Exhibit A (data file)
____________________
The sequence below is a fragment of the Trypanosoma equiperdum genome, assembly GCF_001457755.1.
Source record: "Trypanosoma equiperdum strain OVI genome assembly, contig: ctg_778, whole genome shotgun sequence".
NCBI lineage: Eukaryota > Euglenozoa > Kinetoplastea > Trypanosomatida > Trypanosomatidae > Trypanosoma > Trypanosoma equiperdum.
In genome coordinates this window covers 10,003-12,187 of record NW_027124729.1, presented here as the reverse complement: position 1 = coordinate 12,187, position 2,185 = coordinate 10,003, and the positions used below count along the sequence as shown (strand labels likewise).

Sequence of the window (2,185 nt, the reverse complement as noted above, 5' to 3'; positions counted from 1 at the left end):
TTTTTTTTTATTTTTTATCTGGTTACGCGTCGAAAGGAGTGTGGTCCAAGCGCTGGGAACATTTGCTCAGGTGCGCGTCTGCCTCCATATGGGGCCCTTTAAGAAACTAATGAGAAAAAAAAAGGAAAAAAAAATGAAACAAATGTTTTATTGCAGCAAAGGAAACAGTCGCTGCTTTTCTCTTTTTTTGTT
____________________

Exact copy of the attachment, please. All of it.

The sequence below is a fragment of the Trypanosoma equiperdum genome, assembly GCF_001457755.1.
Source record: "Trypanosoma equiperdum strain OVI genome assembly, contig: ctg_778, whole genome shotgun sequence".
NCBI lineage: Eukaryota > Euglenozoa > Kinetoplastea > Trypanosomatida > Trypanosomatidae > Trypanosoma > Trypanosoma equiperdum.
In genome coordinates this window covers 10,003-12,187 of record NW_027124729.1, presented here as the reverse complement: position 1 = coordinate 12,187, position 2,185 = coordinate 10,003, and the positions used below count along the sequence as shown (strand labels likewise).

Sequence of the window (2,185 nt, the reverse complement as noted above, 5' to 3'; positions counted from 1 at the left end):
TTTTTTTTTATTTTTTATCTGGTTACGCGTCGAAAGGAGTGTGGTCCAAGCGCTGGGAACATTTGCTCAGGTGCGCGTCTGCCTCCATATGGGGCCCTTTAAGAAACTAATGAGAAAAAAAAAGGAAAAAAAAATGAAACAAATGTTTTATTGCAGCAAAGGAAACAGTCGCTGCTTTTCTCTTTTTTTGTT